Retro gaming is defined as the playing and collecting of older computer, console and arcade video games that are discontinued and often considered obsolete in our ever advancing society. To many of us, it has always been much more than just a hobby. Many retro games are more than just ways to have fun; they hold sentimental value to us. It’s not about being stubborn and set in our ways against newer more intricate games and designs, but rather our appreciation of a simpler time that required less prep work and add on features and more of just good old fashioned gaming. It’s simpler to define what we consider retro gaming because it just requires us to look into our collection for the game cartridges. These removable enclosures carrying read-only data for us to load on our consoles are harder to come by now, so the act of hunting them down for our personal collections is a way that many retro gamers keep them relevant.
It’s easy to define any old NES, Genesis and even Atari games as retro, but does that spot belong to these older generation games exclusively? Or can they be dethroned as the years go on by the newer more powerful games of old such as the Nintendo Gamecube, Playstation or original Xbox? What exactly will be defined as “retro” after 30 years? It’s very possible that by the time we have aged 30 or so years, our ideas of “retro” anything wil have drastically changed. We may consider boy bands, classic music and hip hop the soundtrack of yesteryear. But what will become of our games? Wanting to play something retro can simply be booting up the old Xbox one last time to experience Halo for the first time in decades or even dusting off the Gamecube to knock each other around in Super Smash Bros. Melee. The truth is that we hold onto that which we hold true to our heart from our earlier years. As an example, were the 90's really even that amazing or do we just fool ourselves into believing that because it was all we knew growing up? The first and probably most obvious scenario considers Generation Y sticking to our games growing up, which for my age group includes a time where we were old enough to fully appreciate the start of disc drive games and the late end of the ROM based games of the Nintendo 64. Will we simply ignore the previous generations in favor of our personal childhood memories? Or will we stick true to the roots if we dare call ourselves gamers? Along with time comes the inevitable “death” of our cartridges. It would be hard to deny that one day our cartridge based games will just refuse to work and the pins will physically wear out.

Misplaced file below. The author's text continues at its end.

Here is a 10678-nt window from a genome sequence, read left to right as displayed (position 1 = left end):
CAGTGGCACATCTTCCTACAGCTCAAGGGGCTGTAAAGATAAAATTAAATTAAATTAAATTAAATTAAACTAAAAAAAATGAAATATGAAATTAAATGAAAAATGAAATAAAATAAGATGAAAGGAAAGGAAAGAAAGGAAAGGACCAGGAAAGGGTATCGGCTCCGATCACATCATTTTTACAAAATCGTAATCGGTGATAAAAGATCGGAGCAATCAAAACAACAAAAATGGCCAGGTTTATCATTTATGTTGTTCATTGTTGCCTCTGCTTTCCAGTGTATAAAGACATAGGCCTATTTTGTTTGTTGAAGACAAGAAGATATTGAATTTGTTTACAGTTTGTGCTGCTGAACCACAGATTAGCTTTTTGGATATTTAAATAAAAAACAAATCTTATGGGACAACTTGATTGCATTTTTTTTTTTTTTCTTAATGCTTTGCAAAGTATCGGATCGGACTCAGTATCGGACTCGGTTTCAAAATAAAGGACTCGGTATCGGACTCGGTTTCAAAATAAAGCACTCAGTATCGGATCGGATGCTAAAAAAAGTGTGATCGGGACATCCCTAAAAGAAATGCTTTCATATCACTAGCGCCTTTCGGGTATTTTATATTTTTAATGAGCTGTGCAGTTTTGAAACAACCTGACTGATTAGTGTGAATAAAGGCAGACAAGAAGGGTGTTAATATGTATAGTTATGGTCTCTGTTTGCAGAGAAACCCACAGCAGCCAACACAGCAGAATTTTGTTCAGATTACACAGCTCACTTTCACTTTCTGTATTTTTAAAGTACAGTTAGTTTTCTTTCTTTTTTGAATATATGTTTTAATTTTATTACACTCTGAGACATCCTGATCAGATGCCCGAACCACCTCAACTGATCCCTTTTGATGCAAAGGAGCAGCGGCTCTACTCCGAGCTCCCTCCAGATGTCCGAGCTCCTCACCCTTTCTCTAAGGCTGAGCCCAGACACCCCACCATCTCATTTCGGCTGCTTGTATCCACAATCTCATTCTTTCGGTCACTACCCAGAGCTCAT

The years of pulling on the games and more specifically the blowing into the carts will eventually lead to the deterioration of our favorite games. Will this further solidify the fact that as we get older, we will appreciate these games less simply because we cannot play them as they once were? While some of this may seem depressing, I like to think more on the positive side. As long as there are people around that fondly remember such classics as Super Mario Brothers, Earthworm Jim and even the horrible E.T. game on the Atari, these retro games will live on. This isn’t just because we breathe life into them (but seriously don’t blow into your carts) and allow them to flourish, but also because we have future generations to share these games with. This is how we keep them going; this is how we further stretch their limited lifespan. Otherwise, why did we collect so many of these games in the first place?